[Federal Register Volume 69, Number 226 (Wednesday, November 24, 2004)]
[Pages 68374-68375]
From the Federal Register Online via the Government Publishing Office [www.gpo.gov]
[FR Doc No: 04-26022]



Centers for Disease Control and Prevention


Proposed Data Collections Submitted for Public Comment and 

    In compliance with the requirement of section 3506(c)(2)(A) of the 
Paperwork Reduction Act of 1995 for opportunity for public comment on 
proposed data collection projects, the Centers for Disease Control and 
Prevention (CDC) will publish periodic summaries of proposed projects. 
To request more information on the proposed projects or to obtain a 
copy of the data collection plans and instruments, call 404-498-1210 or 
send comments to Sandi Gambescia, CDC Assistant Reports Clearance 
Officer, 1600 Clifton Road, MS-E11, Atlanta, GA 30333 or send an e-mail 
to [email protected].
    Comments are invited on: (a) Whether the proposed collection of 
information is necessary for the proper performance of the functions of 
the agency, including whether the information shall have practical 
utility; (b) the accuracy of the agency's estimate of the burden of the 
proposed collection of information; (c) ways to enhance the quality, 
utility, and clarity of the information to be collected; and (d) ways 
to minimize the burden of the collection of information on respondents, 
including through the use of automated collection techniques or other 
forms of information technology. Written comments should be received 
within 60 days of this notice.

Proposed Project

    How Miners Modify Their Behavior In Response To Personal Dust 
Monitor Information--New--National Institute for Occupational Safety 
and Health (NIOSH), Centers for Disease Control and Prevention (CDC).
    The Federal Mine Safety and Health Act of 1977, section 501, 
enables CDC/NIOSH to carry out research relevant to the health and 
safety of workers in the mining industry. The objective of this project 
is to document how coal miners can use real-time information from their 
personal dust monitors (PDM) to reduce their exposure to respirable 
dust. The specific aims are to (1) identify several specific examples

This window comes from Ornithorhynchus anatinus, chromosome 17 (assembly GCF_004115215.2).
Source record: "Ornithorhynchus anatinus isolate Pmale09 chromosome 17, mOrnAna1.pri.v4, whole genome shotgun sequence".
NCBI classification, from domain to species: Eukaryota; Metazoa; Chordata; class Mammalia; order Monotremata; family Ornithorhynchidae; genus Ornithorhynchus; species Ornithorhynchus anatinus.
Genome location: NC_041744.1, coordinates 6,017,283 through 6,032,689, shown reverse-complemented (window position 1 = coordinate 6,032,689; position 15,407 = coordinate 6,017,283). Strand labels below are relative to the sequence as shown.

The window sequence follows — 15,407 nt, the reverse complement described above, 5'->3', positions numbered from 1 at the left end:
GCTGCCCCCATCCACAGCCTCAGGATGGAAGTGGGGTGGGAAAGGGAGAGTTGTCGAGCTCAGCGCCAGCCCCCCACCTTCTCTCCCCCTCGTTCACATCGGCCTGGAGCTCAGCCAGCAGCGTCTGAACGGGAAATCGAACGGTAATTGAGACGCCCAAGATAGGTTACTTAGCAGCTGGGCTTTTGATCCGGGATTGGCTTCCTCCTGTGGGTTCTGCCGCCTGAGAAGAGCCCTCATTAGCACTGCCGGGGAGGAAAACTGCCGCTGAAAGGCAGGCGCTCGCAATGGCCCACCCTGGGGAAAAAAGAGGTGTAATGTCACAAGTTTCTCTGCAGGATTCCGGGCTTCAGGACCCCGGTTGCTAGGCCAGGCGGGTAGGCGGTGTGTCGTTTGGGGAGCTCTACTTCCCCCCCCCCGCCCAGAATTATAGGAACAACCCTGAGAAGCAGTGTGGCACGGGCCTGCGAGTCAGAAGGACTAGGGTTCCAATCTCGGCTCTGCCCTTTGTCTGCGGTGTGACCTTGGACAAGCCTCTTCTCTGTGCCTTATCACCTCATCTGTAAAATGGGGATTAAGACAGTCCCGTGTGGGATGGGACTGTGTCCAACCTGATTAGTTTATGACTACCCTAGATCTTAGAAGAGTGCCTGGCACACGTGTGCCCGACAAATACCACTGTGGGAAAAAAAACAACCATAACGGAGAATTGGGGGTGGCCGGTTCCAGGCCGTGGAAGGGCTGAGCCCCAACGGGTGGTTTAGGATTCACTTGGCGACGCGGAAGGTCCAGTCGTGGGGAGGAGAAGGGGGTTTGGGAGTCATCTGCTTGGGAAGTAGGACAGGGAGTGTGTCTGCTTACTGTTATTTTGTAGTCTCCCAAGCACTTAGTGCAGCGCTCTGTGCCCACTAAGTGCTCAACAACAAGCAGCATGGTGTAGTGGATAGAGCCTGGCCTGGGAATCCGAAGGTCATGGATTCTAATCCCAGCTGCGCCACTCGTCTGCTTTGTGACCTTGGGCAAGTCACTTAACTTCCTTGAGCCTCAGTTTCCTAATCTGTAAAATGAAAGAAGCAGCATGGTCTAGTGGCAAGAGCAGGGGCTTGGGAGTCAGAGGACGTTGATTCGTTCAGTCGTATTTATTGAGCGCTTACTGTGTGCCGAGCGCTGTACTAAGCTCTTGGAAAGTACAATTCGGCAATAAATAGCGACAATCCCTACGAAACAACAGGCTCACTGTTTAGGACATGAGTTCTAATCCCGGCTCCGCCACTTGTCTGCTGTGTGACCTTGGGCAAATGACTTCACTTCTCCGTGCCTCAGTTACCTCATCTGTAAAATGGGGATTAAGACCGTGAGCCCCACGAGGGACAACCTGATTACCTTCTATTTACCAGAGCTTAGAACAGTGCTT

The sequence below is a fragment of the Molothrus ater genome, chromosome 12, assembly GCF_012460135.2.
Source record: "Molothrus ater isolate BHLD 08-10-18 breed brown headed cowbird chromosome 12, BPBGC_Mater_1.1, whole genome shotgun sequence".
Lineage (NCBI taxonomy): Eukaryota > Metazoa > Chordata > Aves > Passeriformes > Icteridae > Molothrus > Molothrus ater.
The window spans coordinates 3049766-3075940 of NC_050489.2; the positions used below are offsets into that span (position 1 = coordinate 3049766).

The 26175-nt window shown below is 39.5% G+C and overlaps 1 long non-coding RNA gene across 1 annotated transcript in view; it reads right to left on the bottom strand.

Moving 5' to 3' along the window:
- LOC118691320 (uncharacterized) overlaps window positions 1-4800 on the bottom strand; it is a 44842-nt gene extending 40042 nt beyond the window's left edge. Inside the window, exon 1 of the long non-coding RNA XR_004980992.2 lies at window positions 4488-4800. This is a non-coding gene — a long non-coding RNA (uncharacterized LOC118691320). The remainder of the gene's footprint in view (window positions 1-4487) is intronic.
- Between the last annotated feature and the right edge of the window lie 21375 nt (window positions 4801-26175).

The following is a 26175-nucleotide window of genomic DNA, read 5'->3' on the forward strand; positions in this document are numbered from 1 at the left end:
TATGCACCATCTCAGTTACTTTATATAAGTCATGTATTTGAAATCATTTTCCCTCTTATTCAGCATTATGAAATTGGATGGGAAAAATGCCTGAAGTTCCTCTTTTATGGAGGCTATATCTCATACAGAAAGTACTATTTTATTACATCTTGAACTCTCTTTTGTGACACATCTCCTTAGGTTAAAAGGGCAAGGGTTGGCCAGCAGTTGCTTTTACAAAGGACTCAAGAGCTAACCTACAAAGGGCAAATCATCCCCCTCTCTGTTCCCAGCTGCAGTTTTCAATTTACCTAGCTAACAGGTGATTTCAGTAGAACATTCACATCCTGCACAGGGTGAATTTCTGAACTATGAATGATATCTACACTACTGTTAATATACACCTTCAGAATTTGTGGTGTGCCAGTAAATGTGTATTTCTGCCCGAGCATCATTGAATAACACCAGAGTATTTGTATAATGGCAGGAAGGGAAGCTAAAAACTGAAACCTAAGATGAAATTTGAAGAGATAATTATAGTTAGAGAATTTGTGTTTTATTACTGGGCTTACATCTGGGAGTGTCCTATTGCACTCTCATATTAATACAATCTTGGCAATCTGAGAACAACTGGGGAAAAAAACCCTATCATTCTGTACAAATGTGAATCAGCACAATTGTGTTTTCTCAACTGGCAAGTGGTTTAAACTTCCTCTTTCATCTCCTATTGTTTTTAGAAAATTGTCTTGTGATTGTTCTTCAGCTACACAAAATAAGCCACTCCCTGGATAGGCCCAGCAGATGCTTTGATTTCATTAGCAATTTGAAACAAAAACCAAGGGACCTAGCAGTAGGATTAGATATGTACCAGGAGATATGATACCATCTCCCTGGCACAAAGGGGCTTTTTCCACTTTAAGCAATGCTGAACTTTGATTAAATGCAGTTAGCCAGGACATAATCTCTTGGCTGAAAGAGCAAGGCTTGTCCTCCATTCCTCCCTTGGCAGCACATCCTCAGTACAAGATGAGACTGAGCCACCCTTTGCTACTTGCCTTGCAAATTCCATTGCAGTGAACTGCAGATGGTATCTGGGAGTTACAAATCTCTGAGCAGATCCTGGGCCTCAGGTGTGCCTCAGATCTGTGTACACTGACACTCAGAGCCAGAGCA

of how miners use PDM information to discover which parts of their jobs 
and/or which aspects of their work environment may be causing them to 
be overexposed to

[[Page 68375]]

respirable dust, and (2) identify the types of changes that miners 
could make in order to try to reduce their exposure. Although the most 
recent data on the prevalence of Coal Workers' Pneumoconiosis (CWP) in 
the United States indicates that it is declining, substantial numbers 
of CWP cases continue to be diagnosed. In recent years, CWP has 
contributed to the deaths of approximately 1,000 people in the U.S. 
each year.
    A personal dust monitor (PDM) has recently been developed through a 
collaboration involving NIOSH, the Bituminous Coal Operators' 
Association, the United Mine Workers of America, the National Mining 
Association, and Rupprecht & Patashnick Co., Inc. This new device 
represents a major advance in the tools available for assessing coal 
miners' exposure to respirable dust levels. It will soon be field 
tested with coal miners throughout the U.S. As with the introduction of 
any new technology, it is very important to systematically document how 
workers react to it and make use of it. If miners know how to properly 
use the information PDMs are capable of providing, they should be able 
to make adjustments to their work place or work procedures that will 
reduce their exposure to respirable coal dust.
    Various parties have speculated about the processes by which miners 
will use the information to reduce their exposure to respirable dust. 
There appears to be great potential. However, no one knows precisely 
how miners performing a wide variety of tasks and jobs are actually 
going to use this new information to reduce their exposure to dust. It 
is assumed that, once PDMs are introduced, miners will eventually find 
new ways to reduce their exposure to dust. Once these discoveries are 
made, they need to be documented and shared throughout the industry. 
The diffusion of this innovation will occur much more rapidly and 
efficiently if this proposed study takes place. Effective strategies 
for using PDM information will be well documented and quickly shared 
throughout the coal industry. The alternative is to wait for the miners 
at each of the 439 actively producing coal mines in the U.S. to go 
through their own trial and error process of discovering how PDMs can 
and cannot be used to reduce dust exposure. The proposed study will 
help to significantly reduce the incidence of lung disease among coal 
miners, leading to improvements in their longevity and quality of life. 
The information for this study will be collected by conducting one-on-
one structured interviews with approximately 20 miners at each of 5 
mines located throughout the major coal producing regions of the U.S. 
This survey will last 2 years. There will be no cost to respondents 
except their time to participate.

                                                                     Number of    Average burden
                   Respondents                       Number of    responses  per   per response    Total burden
                                                    respondents     respondent      (in hours)      (in hours)
Coal Miners.....................................             100               1           30/60              50
    Total.......................................  ..............  ..............  ..............              50

    Dated: November 17, 2004.
B. Kathy Skipper,
Acting Director, Management Analysis and Services Office, Centers for 
Disease Control and Prevention.
[FR Doc. 04-26022 Filed 11-23-04; 8:45 am]